**Figure 24.**Simulated time domain signals of the assembly shown in Figure 15 with a supply voltage of 10 V. (

**a**) High side transistor gate voltage ${V}_{HS,\phantom{\rule{3.33333pt}{0ex}}gate}$, drain-source voltage ${V}_{HS,\phantom{\rule{3.33333pt}{0ex}}DS}$, and the positive supply line voltage ${V}_{DC+}$. (

**b**) Low side transistor gate voltage ${V}_{LS,\phantom{\rule{3.33333pt}{0ex}}gate}$ and drain-source voltage ${V}_{LS,\phantom{\rule{3.33333pt}{0ex}}DS}$. (

**c**) LISN P output voltage.

**Figure 25.**Comparison between measured and simulated conducted emissions with ${V}_{DC}$ = 10 V and ${V}_{DC}$ = 60 V. (

**a**,

**b**) Simplified RLC load model and ${R}_{p}$ = 0 $\mathsf{\Omega}$. (

**c**,

**d**) Simplified RLC load model and ${R}_{p}$ = 10 $\mathsf{\Omega}$.

**Figure 26.**Comparison between measured and simulated conducted emissions with ${V}_{DC}$ = 10 V and ${V}_{DC}$ = 60 V. (

**a**,

**b**) VF load model and ${R}_{p}$ = 0 $\mathsf{\Omega}$. (

**c**,

**d**) VF load model and ${R}_{p}$ = 10 $\mathsf{\Omega}$.

Material | Material Parameters |
---|---|

Copper | ${\sigma}_{cu}$ = $5.8e7\frac{S}{m}$ |

Core | ${\epsilon}_{{r}_{core}}$ = 4.4 |

Prepreg | ${\epsilon}_{{r}_{prepreg}}$ = 3.9 |

Solder mask | ${\epsilon}_{{r}_{m}}$ = 3.5 |

**Table 2.**Computational effort of the 3D numerical simulations using an Intel Xeon E5-2680V2 (10 × 2.8 GHz) and a peak memory usage of 18.9 GB. The results were obtained by using FEM in the frequency domain with tetrahedral mesh cells.

Mesh Cells | Mesh Generation Time | Computational Time | Total Simulation Time |
---|---|---|---|

(4 Mesh Adaption Runs) | (One Frequency Sample) | ||

588,687 | 30 min | approx 4 min | 1 h 17 min |

**Table 3.**Parameters of the transistor model depicted in Figure 16. Two different values for ${R}_{p}$ are considered to study their impact on the conducted emissions.

${\mathit{R}}_{\mathit{on}}$ | ${\mathit{C}}_{\mathit{p}}$ | ${\mathit{R}}_{\mathit{p}}$ | ${\mathit{D}}_{\mathit{p}}$ (${\mathit{R}}_{\mathit{on}}$) |
---|---|---|---|

70 m$\mathsf{\Omega}$ | 200 pF | 0 $\mathsf{\Omega}$ | 100 m$\mathsf{\Omega}$ |

10 $\mathsf{\Omega}$ |

${\mathit{C}}_{\mathit{C}}$ | ${\mathit{L}}_{\mathit{C}}$ (ESL) | ${\mathit{R}}_{\mathit{C}}$ (ESR) |
---|---|---|

0.55 $\mathsf{\mu}$F | 3 nH | 12 m$\mathsf{\Omega}$ |

${\mathit{L}}_{\mathit{lisn}}$ | ${\mathit{C}}_{\mathit{lisn}}$ | ${\mathit{R}}_{\mathit{lisn}}$ | ${\mathit{R}}_{\mathit{EMI}}$ |
---|---|---|---|

5 $\mathsf{\mu}$F | 100 nF | 1 k$\mathsf{\Omega}$ | 50 $\mathsf{\Omega}$ |

**Table 6.**Parameters of the load model depicted in Figure 22. The parameters ${R}_{load}$ and ${L}_{load}$ describe the connected resistor and inductor. The values for ${C}_{load}$, ${R}_{par}$, ${C}_{CM,RLCload}$, and ${C}_{CM,VFload}$ were extracted from DM and CM measurements to model the first parallel self-resonance of the inductor and the capacitive coupling towards the metal table.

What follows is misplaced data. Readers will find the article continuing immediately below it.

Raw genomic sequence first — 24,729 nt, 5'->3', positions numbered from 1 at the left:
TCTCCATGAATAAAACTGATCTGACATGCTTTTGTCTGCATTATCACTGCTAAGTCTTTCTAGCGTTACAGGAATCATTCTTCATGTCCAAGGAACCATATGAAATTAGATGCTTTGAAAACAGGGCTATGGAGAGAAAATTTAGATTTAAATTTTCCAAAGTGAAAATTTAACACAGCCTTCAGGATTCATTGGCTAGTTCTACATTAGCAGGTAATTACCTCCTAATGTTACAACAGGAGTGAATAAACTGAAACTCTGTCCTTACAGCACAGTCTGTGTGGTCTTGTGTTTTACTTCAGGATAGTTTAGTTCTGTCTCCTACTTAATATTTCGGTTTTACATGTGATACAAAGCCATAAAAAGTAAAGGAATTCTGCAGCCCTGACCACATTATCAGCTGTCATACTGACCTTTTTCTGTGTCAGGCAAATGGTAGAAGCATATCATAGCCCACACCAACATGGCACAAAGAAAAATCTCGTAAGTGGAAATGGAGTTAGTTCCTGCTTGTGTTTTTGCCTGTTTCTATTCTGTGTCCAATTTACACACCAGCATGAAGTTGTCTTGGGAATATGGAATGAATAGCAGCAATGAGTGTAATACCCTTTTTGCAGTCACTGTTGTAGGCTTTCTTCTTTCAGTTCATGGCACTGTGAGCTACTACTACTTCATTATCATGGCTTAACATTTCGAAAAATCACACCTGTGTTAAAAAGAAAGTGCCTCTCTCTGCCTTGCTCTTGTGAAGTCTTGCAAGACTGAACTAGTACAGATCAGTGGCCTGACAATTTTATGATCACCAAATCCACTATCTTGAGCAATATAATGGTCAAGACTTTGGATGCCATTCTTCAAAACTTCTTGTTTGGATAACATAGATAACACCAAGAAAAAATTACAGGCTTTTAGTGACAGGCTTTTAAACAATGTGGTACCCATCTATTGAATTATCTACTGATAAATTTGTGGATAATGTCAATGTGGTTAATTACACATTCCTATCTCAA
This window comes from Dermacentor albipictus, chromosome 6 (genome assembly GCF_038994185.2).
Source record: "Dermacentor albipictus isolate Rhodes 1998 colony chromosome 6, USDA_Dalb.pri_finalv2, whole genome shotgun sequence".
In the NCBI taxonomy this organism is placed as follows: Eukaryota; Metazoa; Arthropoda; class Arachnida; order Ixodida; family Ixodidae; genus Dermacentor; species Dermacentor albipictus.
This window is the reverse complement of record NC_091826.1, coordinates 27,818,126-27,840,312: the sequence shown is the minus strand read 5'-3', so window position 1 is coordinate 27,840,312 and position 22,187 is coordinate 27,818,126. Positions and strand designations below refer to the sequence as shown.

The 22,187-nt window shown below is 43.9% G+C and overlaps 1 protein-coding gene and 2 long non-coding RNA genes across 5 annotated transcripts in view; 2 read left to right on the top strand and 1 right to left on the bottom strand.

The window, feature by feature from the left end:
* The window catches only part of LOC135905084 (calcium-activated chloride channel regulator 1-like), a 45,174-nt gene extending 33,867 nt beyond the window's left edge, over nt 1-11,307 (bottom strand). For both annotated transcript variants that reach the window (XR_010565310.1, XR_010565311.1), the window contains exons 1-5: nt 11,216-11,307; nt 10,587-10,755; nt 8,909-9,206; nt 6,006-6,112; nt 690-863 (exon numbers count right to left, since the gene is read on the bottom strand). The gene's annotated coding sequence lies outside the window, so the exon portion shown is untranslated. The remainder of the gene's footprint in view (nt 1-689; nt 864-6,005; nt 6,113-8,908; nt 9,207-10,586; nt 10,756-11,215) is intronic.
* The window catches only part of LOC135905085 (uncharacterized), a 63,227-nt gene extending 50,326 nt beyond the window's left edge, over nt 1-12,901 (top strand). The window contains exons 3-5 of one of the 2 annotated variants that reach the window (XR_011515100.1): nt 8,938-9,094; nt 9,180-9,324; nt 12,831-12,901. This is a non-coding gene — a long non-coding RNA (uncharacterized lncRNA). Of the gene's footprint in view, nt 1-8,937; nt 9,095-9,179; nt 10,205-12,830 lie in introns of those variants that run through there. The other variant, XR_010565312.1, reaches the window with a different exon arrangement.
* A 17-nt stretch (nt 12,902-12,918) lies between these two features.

${\mathit{R}}_{\mathit{load}}$ | ${\mathit{L}}_{\mathit{load}}$ | ${\mathit{C}}_{\mathit{load}}$ | ${\mathit{R}}_{\mathit{par}}$ | ${\mathit{C}}_{\mathit{CM},\phantom{\rule{3.33333pt}{0ex}}\mathit{RLC}\phantom{\rule{3.33333pt}{0ex}}\mathit{load}}$ | ${\mathit{C}}_{\mathit{CM},\phantom{\rule{3.33333pt}{0ex}}\mathit{VF}\phantom{\rule{3.33333pt}{0ex}}\mathit{load}}$ |
---|---|---|---|---|---|

10 $\mathsf{\Omega}$ | 12 $\mathsf{\mu}$H | 12 pF | 4000 $\mathsf{\Omega}$ | 3.6 pF | 14.4 pF |

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## Share and Cite

**MDPI and ACS Style**

Riener, C.; Hackl, H.; Hansen, J.; Barchanski, A.; Bauernfeind, T.; Pak, A.; Auinger, B. Broadband Modeling and Simulation Strategy for Conducted Emissions of Power Electronic Systems Up to 400 MHz. *Electronics* **2022**, *11*, 4217.
https://doi.org/10.3390/electronics11244217

**AMA Style**

Riener C, Hackl H, Hansen J, Barchanski A, Bauernfeind T, Pak A, Auinger B. Broadband Modeling and Simulation Strategy for Conducted Emissions of Power Electronic Systems Up to 400 MHz. *Electronics*. 2022; 11(24):4217.
https://doi.org/10.3390/electronics11244217

**Chicago/Turabian Style**

Riener, Christian, Herbert Hackl, Jan Hansen, Andreas Barchanski, Thomas Bauernfeind, Amin Pak, and Bernhard Auinger. 2022. "Broadband Modeling and Simulation Strategy for Conducted Emissions of Power Electronic Systems Up to 400 MHz" *Electronics* 11, no. 24: 4217.
https://doi.org/10.3390/electronics11244217